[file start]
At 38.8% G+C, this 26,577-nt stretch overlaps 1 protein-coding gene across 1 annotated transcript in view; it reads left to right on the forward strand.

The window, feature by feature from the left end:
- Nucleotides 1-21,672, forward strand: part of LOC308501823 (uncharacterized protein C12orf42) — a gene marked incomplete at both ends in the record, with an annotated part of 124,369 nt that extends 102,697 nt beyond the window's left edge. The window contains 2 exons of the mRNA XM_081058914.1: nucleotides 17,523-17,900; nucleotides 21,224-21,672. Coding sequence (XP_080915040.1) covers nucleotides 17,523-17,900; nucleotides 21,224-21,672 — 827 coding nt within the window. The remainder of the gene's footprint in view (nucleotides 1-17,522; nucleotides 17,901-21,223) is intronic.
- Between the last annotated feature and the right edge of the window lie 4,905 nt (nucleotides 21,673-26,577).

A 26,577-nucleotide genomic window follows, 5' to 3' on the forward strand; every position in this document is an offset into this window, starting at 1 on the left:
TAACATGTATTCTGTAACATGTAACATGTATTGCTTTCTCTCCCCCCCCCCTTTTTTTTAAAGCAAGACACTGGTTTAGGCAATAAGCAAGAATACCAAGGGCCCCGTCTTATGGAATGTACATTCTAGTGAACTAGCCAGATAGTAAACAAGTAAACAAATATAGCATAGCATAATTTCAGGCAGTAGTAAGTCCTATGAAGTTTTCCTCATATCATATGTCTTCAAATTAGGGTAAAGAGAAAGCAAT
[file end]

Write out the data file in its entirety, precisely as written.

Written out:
At 38.8% G+C, this 26,577-nt stretch overlaps 1 protein-coding gene across 1 annotated transcript in view; it reads left to right on the forward strand.

The window, feature by feature from the left end:
- Nucleotides 1-21,672, forward strand: part of LOC308501823 (uncharacterized protein C12orf42) — a gene marked incomplete at both ends in the record, with an annotated part of 124,369 nt that extends 102,697 nt beyond the window's left edge. The window contains 2 exons of the mRNA XM_081058914.1: nucleotides 17,523-17,900; nucleotides 21,224-21,672. Coding sequence (XP_080915040.1) covers nucleotides 17,523-17,900; nucleotides 21,224-21,672 — 827 coding nt within the window. The remainder of the gene's footprint in view (nucleotides 1-17,522; nucleotides 17,901-21,223) is intronic.
- Between the last annotated feature and the right edge of the window lie 4,905 nt (nucleotides 21,673-26,577).

A 26,577-nucleotide genomic window follows, 5' to 3' on the forward strand; every position in this document is an offset into this window, starting at 1 on the left:
TAACATGTATTCTGTAACATGTAACATGTATTGCTTTCTCTCCCCCCCCCCTTTTTTTTAAAGCAAGACACTGGTTTAGGCAATAAGCAAGAATACCAAGGGCCCCGTCTTATGGAATGTACATTCTAGTGAACTAGCCAGATAGTAAACAAGTAAACAAATATAGCATAGCATAATTTCAGGCAGTAGTAAGTCCTATGAAGTTTTCCTCATATCATATGTCTTCAAATTAGGGTAAAGAGAAAGCAAT